Note that the numbers start at zero. The first number is the disk
identifier, the
second is the partition.
See how the numbers only apply to actual hard disks. You don't count ones
are not (like you do with LILO). When GRUB is installed, you give it a root
partition and a device to install the first stage on. Generally you'd use
either your
/ or /boot partition (if you have one) as the root for GRUB. The first stage
is the
part that goes in the MBR or something. All the examples here will assume
there's no
/boot partition but if there was, you wouldn't include "/boot" in the paths.

To boot Windows (or another system) from GRUB you want something like this:
title Windows 2000
   rootnoverify (hd0,0)
   chainloader +1
This is assuming it's installed on /dev/hda1

I've found it is sometimes necessary to re-install GRUB (i.e. if your MBR
gets wiped)
To do this, you'll need to have access to the relevant Linux (or other) OS
You will also need to know the location of your GRUB root partition (as
described above)
and where you want to install the actual boot loader. For example, if you
wanted to
install GRUB in the MBR of /dev/hda and you had a /boot partition on
/dev/hda3, you
would start grub from the command line and type the following:
root (hd0,2)
setup (hd0)

The first line tells GRUB that you want it to use hd0,2 (hda3) as its root
and the second installs it in the MBR of /dev/hda (which would generally be
booted by
default) If you wanted to install it into the boot sector of a given
partition you
would substitute in the correct name in place of hd0.

Adding a new kernel:

The operating kernel is basicly an executable program. In Linux's case, this
an ELF image compressed (normally) using bzip2. When you compile a kernel,
make process spits it out in the file ./arch/i386/boot/bzImage in the kernel

source tree. This goes into your /boot directory, generally kernel images
named in a similar manner to this: vmlinuz-2.6.7-gentoo-2 for the second
revision of the gentoo 2.6.7 kernel. This convention is of course entirely
optional, but it's handy to see which exact kernel each file is without
Once you've got the kernel in the boot directory (for the purposes of this
example, I'm going to call the file /boot/vmlinuz) You need the information
discussed above.

All these are passed on the kernel command line, but there's differences on
you configure it between the boot loaders.
Let's try an example, assume the root partition is /dev/hda2, we have a cdrw
/dev/hdc, and there's an initrd file at /boot/initrd. There's no seperate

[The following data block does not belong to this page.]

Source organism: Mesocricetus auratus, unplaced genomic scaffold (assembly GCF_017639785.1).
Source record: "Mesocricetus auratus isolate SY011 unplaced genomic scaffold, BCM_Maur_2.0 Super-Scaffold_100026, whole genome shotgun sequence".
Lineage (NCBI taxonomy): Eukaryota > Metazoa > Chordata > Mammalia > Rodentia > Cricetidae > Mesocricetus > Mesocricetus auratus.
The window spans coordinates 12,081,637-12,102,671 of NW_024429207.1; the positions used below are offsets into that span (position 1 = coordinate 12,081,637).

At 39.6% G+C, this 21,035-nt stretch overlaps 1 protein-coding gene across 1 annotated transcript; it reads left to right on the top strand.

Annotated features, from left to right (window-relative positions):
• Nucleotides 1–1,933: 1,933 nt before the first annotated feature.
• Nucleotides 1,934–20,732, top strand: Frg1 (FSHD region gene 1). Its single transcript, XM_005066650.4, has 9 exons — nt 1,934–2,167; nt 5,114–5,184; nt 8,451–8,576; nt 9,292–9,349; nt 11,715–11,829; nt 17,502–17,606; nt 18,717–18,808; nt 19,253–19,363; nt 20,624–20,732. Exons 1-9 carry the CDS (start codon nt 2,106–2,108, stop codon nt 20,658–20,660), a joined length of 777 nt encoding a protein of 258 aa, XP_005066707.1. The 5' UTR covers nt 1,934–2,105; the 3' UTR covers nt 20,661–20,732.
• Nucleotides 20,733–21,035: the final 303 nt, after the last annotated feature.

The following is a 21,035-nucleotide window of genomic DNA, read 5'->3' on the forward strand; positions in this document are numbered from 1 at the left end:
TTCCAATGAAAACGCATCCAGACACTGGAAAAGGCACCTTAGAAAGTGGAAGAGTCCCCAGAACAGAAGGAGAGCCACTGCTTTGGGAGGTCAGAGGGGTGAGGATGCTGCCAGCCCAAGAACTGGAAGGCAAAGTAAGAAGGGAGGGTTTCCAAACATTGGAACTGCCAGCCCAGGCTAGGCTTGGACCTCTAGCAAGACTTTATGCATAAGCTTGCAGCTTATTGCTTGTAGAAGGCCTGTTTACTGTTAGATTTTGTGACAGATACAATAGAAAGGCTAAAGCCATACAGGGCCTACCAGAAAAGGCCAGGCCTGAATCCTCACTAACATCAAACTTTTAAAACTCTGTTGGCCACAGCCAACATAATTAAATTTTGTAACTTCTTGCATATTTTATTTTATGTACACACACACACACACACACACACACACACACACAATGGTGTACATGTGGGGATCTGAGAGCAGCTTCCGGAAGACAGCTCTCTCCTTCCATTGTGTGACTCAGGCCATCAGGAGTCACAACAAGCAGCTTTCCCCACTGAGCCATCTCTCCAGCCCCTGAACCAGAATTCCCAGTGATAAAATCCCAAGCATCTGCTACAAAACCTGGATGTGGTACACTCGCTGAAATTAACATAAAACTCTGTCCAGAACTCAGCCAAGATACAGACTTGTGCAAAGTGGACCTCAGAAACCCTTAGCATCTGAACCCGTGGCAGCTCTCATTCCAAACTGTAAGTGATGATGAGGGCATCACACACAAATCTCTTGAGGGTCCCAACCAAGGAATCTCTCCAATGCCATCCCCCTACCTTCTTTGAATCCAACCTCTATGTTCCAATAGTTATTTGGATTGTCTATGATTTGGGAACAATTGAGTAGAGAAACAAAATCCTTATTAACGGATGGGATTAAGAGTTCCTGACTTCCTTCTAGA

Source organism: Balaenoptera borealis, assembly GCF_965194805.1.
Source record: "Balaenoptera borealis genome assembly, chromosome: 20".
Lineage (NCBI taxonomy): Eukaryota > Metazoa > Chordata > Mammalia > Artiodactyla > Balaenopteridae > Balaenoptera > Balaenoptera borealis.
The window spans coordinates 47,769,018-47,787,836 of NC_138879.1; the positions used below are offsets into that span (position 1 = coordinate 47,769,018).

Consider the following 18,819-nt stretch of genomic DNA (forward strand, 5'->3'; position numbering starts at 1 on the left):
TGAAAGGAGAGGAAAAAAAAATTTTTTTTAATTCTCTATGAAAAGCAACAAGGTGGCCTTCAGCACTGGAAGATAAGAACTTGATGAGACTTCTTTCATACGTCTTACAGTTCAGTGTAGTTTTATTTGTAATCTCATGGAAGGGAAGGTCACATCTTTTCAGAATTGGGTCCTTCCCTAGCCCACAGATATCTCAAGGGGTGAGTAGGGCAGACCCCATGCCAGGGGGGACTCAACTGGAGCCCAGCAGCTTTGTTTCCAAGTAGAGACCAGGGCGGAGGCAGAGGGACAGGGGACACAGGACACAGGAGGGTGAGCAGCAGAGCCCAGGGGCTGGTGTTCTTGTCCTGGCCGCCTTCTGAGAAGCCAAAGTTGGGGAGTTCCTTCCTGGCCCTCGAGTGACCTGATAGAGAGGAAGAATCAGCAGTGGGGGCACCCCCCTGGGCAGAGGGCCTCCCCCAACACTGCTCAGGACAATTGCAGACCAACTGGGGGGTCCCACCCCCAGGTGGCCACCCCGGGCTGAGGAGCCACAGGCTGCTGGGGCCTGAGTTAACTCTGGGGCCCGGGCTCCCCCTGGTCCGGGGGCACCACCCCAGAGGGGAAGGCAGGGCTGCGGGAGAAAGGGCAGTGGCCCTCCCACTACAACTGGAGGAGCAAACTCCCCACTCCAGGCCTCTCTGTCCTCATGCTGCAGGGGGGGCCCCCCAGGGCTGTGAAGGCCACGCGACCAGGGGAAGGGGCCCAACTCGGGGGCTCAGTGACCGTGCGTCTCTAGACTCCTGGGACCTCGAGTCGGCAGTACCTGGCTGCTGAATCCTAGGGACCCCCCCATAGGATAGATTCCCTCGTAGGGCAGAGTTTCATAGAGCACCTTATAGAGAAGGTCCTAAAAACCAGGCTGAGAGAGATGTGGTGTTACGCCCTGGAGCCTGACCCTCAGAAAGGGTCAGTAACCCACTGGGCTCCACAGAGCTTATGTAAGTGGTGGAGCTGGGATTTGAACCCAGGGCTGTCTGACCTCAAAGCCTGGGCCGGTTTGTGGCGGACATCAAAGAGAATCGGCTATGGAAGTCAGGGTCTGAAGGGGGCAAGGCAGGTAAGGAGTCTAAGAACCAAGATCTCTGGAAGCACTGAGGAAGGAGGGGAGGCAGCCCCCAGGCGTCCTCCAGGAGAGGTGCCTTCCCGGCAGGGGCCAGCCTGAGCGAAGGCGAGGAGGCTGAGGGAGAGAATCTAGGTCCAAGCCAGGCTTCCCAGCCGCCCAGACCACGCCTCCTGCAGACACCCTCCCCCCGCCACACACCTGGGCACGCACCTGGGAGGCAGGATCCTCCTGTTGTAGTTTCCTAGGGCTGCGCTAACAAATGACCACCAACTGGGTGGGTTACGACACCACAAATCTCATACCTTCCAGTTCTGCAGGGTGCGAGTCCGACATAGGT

boot partition.
image = /boot/vmlinuz
    root = /dev/hda2
    initrd = /boot/initrd
    vga = 790
    append = hdc=ide-scsi


 *Code:* title Linux
  kernel /boot/vmlinuz ro vga=790 root=/dev/hda2 hdc=ide-scsi
  root (hd0,1)
  initrd /boot/initrd
Hopefully by this point you are starting to see how the different files fit

Transferring a distro from one boot loader to another

This is another common task, but it can be quite hard to explain to people
over IRC or
similar, so I'll try my hand at explaining it here. In fact, the situation
itself is
hard enough to explain...
Let's say someone has a distro installed and they installed another
(intending to dual-boot)
in the best case, they'll end up with 2 boot loaders, having to go through
both to get to one
of the distros. We can add all the items into the same menu to save time and
hassle. However,
you need all the kernels/initrds in the same /boot directory. More problems
arise when you've
got both types of loader in use (i.e. one uses GRUB, the other LILO).
1. Boot into whichever distro you can.
2. Get root privileges.
3. Mount the partition containing your /boot directory for the other
4. Copy the initrd and vmlinuz files to your actual boot directory (on the
distro you're using
at the time) making sure to preserve all the files for your current distro.
5. Get the boot loader configuration file from the non-active distro and
open it in the text
editor. Find the bit about the entry you're interested in. For example, a
GRUB entry for SUSE
looks like:
title Linux
kernel (hd0,5)/boot/vmlinuz root=/dev/hda6 vga=0x317 splash=silent desktop
resume=/dev/hda5 showopts
initrd (hd0,5)/boot/initrd
Lets convert this into a lilo.conf entry. You'll have to rename these files
when you copy them.
For these purposes, we'll call it vmlinuz-suse and initrd-suse. Now we edit
the lilo.conf file for
the running system:
image = /boot/vmlinuz-suse
    label = Suse
    root = /dev/hda6
    vga = 0x317
    append = splash=silent,desktop,resume=/dev/hda5,showopts

See what I've done? You put all but the initrd, vga and root options on the
append line (comma
seperated) Now you run lilo and it should list all the entries defined.

When all goes wrong...
>From time to time, we all screw up our systems. I recommend backing up the
MBR if you're messing about
with the boot loaders (or installing a new distro). Germ wrote a nice little
guide here:
Anyway, I know for one that I don't back up everything I should. Assume you
need to boot a system you've
just hosed the bootloader for. It is possible, given the information above,
to boot into your system
using a LiveCD or install disk. When you get the ISOLINUX prompt (when
booting from CD)
you can just pick a kernel and pass the root= parameter to it. This
(provided the kernel you
chose has all the features required by the distribution you're using) should
boot into your chosen

This is taken from USALUG.org written by user: NuKeS.

Trey Fox
http://OpenSuse.us - Administrator
http://Ulteo.com - Administrator
Nolug mailing list
Received on 08/21/06